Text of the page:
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Peter J. Rabinowitz
Fanfare, May 2018

Petersen, of course, was one of the world’s premiere Lulus until she abandoned the part a few years back—so her vocal beauty and control, her intensity, and her psychological insights are no surprise. She may not be quite as riveting as she is on Kentridge’s Metropolitan Opera production later in 2015, perhaps because she went into that production knowing it was to be her last, perhaps because, as North puts it, Tcherniakov’s “direction seems to limit her temperament.” But by mortal standards, her singing in this Munich production is sensational. Bo Skovhus turns out to be an excellent Schön, too, one whose strength and conviction—and ultimate collapse—serve as ample testimony to Lulu’s strength. Matthias Klink makes the most of the floridity of Alwa’s part. As for Schigolch: The role is often given to Wotans past their prime, who can cough their way through the score; Pavlo Hunka actually manages to sing the part, and gives the character surprising resilience.

Kirill Petrenko conducts with exceptional rhythmic acuity and timbral luminosity: listening to this performance, it’s hard to understand why the music was once considered so forbidding. © 2018 Fanfare Read complete review



Robert Cummings
Classical Net, April 2018

…what ultimately makes this an outstanding performance is the portrayal of Lulu by German soprano Marlis Petersen. She is simply stunning in the role: she is a very sexy and very pathetic Lulu, and that combination works just fine here. Has anyone ever portrayed the character more effectively? She has done Lulu more than ninety times over the last two decades, and in ten different productions, including at the Met and other major venues. Arguably, she knows the character and music of Lulu as well as or better than any other soprano who’s ever sung this challenging role. When you watch and listen to Ms. Petersen you sit in awe of her considerable vocal talents, her acting skills and camera presence, her intensity, her sleek and graceful movements, and her confidence in having a total grasp of the happenings on stage.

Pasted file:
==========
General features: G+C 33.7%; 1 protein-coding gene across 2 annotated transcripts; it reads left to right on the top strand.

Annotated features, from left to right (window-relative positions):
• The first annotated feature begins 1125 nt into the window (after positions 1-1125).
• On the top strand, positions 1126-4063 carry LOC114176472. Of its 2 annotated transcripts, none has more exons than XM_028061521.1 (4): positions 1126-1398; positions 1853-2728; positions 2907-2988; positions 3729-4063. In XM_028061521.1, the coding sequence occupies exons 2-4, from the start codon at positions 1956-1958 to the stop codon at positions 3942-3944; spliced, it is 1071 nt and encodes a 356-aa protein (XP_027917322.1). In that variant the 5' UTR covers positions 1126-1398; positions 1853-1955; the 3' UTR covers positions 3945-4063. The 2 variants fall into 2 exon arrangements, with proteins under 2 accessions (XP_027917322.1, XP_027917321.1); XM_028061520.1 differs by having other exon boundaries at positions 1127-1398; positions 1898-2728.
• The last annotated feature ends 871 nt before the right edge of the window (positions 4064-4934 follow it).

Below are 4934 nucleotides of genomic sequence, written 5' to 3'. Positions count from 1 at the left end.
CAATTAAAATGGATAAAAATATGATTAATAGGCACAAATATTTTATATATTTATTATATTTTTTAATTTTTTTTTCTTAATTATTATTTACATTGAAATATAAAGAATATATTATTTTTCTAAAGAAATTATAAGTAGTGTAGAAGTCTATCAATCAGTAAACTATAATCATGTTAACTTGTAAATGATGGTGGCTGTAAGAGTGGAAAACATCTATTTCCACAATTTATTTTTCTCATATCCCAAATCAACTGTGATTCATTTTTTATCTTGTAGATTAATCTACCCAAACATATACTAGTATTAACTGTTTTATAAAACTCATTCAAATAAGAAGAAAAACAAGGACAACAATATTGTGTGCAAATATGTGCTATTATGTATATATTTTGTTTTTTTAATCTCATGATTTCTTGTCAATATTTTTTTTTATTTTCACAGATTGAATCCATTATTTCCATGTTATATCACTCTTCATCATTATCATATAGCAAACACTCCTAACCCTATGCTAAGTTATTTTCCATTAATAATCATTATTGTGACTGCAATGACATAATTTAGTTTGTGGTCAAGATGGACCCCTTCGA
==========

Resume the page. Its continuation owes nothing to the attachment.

Bo Skovhus is excellent in the roles of Dr. Schön and Jack the Ripper, and Daniela Sindram as Countess Geschwitz and Pavlo Hunka as Schigolch are also very effective. The remainder of the cast is quite impressive too. Kirill Petrenko draws spirited performances from the Bavarian State Orchestra. © 2018 Classical Net Read complete review



Kevin Filipski
The Flip Side, November 2017

The anti-heroine of Alban Berg’s unfinished opera has as its best and most prominent assayer German soprano Marlis Petersen, who gives Dmitri Tcherniakov’s tricked-out, fitfully pointed 2015 Munich staging its dramatic and musical allure. Petersen does no wrong, whether splayed half-naked on the floor or being ruthlessly abused before running into Jack the Ripper. Kirill Petrenko conducts the Bavarian State Opera Orchestra in an incisive reading of Berg’s masterly score. The hi-def video and audio are first-rate. © 2017 The Flip Side



Peter Quantrill
Gramophone, November 2017

BERG, A.: Lulu [Opera] (Bavarian State Opera, 2015) (NTSC) BAC129
BERG, A.: Lulu [Opera] (Bavarian State Opera, 2015) (Blu-ray) BAC429

Alwa is reduced to an ardent but incidental figure, and sung by Matthias Klink as a Lieder-tenor out of his depth; Rainer Trost’s Painter is similarly anonymous, and Pavlo Hunka’s Schigolch was a much more positively sinister presence in Krysztof Warlikowski’s production for the Théâtre de la Monnaie. Sung with admirable security and nobility of presence by Daniela Sindram, Countess Geschwitz gets an especially rough ride from Tcherniakov, possibly reflecting the composer’s own horrified incomprehension of his sister’s homosexuality as a mental illness. © 2017 Gramophone Read complete review on Gramophone





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